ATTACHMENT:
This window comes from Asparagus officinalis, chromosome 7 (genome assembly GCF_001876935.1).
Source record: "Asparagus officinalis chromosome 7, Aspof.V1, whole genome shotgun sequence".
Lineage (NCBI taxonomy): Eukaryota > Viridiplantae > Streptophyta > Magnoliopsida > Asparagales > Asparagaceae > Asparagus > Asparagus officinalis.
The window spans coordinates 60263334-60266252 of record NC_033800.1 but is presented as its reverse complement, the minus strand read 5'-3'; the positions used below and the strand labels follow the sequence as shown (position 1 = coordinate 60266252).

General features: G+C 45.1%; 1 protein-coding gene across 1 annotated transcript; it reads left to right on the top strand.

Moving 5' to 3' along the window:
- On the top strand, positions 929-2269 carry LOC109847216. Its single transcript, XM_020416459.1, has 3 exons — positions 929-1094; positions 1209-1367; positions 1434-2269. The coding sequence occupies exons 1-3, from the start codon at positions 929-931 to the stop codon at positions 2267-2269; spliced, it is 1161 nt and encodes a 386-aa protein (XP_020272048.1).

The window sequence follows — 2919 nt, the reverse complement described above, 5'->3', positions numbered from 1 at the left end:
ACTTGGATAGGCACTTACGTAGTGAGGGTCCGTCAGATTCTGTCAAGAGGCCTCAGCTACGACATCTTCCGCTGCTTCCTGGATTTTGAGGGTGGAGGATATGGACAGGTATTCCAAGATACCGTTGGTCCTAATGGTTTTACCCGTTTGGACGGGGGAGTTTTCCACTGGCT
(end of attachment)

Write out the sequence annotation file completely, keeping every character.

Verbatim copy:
This window comes from Asparagus officinalis, chromosome 7 (genome assembly GCF_001876935.1).
Source record: "Asparagus officinalis chromosome 7, Aspof.V1, whole genome shotgun sequence".
Lineage (NCBI taxonomy): Eukaryota > Viridiplantae > Streptophyta > Magnoliopsida > Asparagales > Asparagaceae > Asparagus > Asparagus officinalis.
The window spans coordinates 60263334-60266252 of record NC_033800.1 but is presented as its reverse complement, the minus strand read 5'-3'; the positions used below and the strand labels follow the sequence as shown (position 1 = coordinate 60266252).

General features: G+C 45.1%; 1 protein-coding gene across 1 annotated transcript; it reads left to right on the top strand.

Moving 5' to 3' along the window:
- On the top strand, positions 929-2269 carry LOC109847216. Its single transcript, XM_020416459.1, has 3 exons — positions 929-1094; positions 1209-1367; positions 1434-2269. The coding sequence occupies exons 1-3, from the start codon at positions 929-931 to the stop codon at positions 2267-2269; spliced, it is 1161 nt and encodes a 386-aa protein (XP_020272048.1).

The window sequence follows — 2919 nt, the reverse complement described above, 5'->3', positions numbered from 1 at the left end:
ACTTGGATAGGCACTTACGTAGTGAGGGTCCGTCAGATTCTGTCAAGAGGCCTCAGCTACGACATCTTCCGCTGCTTCCTGGATTTTGAGGGTGGAGGATATGGACAGGTATTCCAAGATACCGTTGGTCCTAATGGTTTTACCCGTTTGGACGGGGGAGTTTTCCACTGGCT